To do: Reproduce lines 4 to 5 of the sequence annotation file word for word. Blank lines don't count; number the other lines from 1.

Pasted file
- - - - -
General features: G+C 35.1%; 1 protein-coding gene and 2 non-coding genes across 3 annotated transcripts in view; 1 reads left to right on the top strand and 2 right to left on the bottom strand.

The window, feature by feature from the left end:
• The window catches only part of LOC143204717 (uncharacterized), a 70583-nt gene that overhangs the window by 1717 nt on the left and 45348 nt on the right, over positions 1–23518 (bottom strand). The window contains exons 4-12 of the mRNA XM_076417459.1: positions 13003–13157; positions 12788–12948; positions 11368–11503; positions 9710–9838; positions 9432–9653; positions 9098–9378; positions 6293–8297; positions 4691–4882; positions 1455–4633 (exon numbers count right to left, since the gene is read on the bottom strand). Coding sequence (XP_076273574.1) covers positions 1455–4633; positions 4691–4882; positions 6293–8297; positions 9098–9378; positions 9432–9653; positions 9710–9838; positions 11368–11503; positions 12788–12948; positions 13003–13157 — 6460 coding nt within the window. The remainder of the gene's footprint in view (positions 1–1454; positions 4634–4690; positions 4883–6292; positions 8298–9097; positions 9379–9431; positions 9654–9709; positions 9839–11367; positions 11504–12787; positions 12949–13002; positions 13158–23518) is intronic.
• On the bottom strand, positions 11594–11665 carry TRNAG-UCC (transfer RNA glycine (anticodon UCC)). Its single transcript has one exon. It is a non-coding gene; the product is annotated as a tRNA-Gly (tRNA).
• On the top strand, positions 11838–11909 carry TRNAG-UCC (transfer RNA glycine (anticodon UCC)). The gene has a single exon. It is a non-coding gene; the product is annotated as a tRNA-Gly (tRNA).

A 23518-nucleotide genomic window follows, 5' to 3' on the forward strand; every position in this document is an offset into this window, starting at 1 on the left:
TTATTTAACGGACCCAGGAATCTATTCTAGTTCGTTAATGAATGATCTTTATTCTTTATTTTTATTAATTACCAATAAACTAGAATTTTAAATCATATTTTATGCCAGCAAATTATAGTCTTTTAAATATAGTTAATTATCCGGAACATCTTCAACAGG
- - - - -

• On the bottom strand, positions 11594–11665 carry TRNAG-UCC (transfer RNA glycine (anticodon UCC)). Its single transcript has one exon. It is a non-coding gene; the product is annotated as a tRNA-Gly (tRNA).
• On the top strand, positions 11838–11909 carry TRNAG-UCC (transfer RNA glycine (anticodon UCC)). The gene has a single exon. It is a non-coding gene; the product is annotated as a tRNA-Gly (tRNA).